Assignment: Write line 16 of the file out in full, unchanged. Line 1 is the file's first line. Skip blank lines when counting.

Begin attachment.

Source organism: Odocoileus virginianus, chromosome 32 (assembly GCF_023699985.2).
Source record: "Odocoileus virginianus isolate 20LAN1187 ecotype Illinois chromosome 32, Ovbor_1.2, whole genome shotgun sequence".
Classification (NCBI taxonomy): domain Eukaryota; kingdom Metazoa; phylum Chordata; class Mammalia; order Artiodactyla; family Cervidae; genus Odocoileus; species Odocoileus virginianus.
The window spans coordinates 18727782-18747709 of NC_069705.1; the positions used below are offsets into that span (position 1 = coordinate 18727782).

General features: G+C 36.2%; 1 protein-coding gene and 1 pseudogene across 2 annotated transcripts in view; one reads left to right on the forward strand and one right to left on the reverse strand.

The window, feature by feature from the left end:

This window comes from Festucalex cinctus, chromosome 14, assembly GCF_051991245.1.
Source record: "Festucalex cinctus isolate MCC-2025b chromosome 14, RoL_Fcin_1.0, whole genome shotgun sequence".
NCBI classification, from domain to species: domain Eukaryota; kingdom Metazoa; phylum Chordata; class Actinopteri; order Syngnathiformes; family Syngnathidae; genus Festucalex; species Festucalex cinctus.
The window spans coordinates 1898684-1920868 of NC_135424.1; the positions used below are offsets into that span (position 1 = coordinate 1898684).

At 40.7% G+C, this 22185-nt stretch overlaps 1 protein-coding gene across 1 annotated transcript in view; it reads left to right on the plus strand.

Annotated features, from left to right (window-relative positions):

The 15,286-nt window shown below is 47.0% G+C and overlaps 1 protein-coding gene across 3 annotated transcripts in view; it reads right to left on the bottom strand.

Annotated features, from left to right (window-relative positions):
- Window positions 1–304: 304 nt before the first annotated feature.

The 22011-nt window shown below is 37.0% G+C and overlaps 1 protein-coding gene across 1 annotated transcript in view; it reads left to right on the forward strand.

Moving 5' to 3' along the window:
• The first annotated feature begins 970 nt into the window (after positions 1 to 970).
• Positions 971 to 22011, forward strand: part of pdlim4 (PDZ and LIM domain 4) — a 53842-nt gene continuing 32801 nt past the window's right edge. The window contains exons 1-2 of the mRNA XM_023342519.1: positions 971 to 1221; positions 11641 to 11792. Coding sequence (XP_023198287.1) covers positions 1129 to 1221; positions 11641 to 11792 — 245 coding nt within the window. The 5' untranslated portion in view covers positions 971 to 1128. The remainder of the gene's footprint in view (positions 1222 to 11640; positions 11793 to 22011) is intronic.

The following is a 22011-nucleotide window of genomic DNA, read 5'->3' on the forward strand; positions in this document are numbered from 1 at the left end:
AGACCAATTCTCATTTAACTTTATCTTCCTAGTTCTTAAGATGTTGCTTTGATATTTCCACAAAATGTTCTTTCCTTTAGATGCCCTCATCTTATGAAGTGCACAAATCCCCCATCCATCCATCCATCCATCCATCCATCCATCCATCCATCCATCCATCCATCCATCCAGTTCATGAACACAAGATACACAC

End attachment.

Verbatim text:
The 22011-nt window shown below is 37.0% G+C and overlaps 1 protein-coding gene across 1 annotated transcript in view; it reads left to right on the forward strand.